There’s a scene in my book that is set in the wee hours after an ice storm. It was partly inspired by a terrifying morning 30 years ago, although the source of terror is very different in the fictional version. Yesterday’s dense snow created just the sort of atmosphere I remembered, every bit of vegetation weighted and every sound muted by the ice and snow. Memories are becoming extra loopy like that.

When it happened the first time, I looked out into the back yard and was distressed to see the way the ice had pulled an entire patch of bamboo toward the ground. The bamboo had annoyed me before, the way it spread and required machete control, but now it was injured and moved me to pity.

I made my way out to the distressed plants. I was over-bundled and fell down two or three times, skidding around on the ice when I was upright and crunching into the snow when I fell. When I freed the first branches, I heard a shuffling noise that seemed out of place, but I ignored it and proceeded to the next branch and the next. They didn’t spring upright nearly as well as I’d hoped. The branches remembered being bent.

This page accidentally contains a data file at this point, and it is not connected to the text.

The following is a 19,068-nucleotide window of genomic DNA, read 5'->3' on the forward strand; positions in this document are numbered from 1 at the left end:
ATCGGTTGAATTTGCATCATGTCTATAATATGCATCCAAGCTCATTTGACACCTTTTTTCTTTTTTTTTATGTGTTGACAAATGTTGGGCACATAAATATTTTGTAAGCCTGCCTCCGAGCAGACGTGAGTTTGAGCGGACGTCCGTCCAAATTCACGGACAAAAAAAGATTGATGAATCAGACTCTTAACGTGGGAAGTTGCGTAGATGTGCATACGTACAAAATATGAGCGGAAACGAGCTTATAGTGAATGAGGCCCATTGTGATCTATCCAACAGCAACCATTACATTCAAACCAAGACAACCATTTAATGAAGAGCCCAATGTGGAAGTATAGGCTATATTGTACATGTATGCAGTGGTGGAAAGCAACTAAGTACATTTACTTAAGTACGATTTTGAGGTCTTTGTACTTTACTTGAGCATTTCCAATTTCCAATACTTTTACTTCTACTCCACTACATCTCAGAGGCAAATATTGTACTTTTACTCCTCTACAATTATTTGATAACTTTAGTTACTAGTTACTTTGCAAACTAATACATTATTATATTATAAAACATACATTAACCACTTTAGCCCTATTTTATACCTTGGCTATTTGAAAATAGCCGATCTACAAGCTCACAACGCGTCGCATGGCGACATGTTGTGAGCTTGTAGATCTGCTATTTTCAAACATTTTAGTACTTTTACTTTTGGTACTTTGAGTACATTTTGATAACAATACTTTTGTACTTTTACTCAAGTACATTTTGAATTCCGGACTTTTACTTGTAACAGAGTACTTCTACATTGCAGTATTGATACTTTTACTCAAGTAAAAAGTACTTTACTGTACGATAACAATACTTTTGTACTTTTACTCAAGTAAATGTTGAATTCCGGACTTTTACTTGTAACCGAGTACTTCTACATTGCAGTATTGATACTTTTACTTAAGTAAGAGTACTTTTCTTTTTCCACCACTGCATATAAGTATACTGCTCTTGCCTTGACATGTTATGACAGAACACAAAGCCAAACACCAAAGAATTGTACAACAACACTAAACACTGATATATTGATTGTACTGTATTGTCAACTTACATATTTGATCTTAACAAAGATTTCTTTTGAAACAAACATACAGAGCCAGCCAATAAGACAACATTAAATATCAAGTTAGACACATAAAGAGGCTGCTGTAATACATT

I didn’t consider, as I disturbed this new formation in the yard, that the weighted bamboo had formed something very much like a cave. Animals like caves every bit as much as prehistoric people enjoyed them. It’s a good way to stay safe and defend a herd or a flock or a family of bats.

This new cave contained an entire dynasty of bats and they exploded in every direction. I might have heard all of them squeaking if I hadn’t been screaming so much. They swirled around my head, vamoosed past my sides and whooshed between my legs. Once released, the bats swarmed directly toward my house. I watched with a new kind of horror as most of them flowed into a previously unnoticed hole in the vent in the gable roof.

These bats may not have ever decided to roost in my attic if I hadn’t bothered them. I was very offended, and even though nobody bit me, nobody escaped eviction.

After the worst wildlife encounter of my life until then, I didn’t stop trying to rescue trees and shrubs, but I’ve never done it again without a very long pole and a wish for a helmet.


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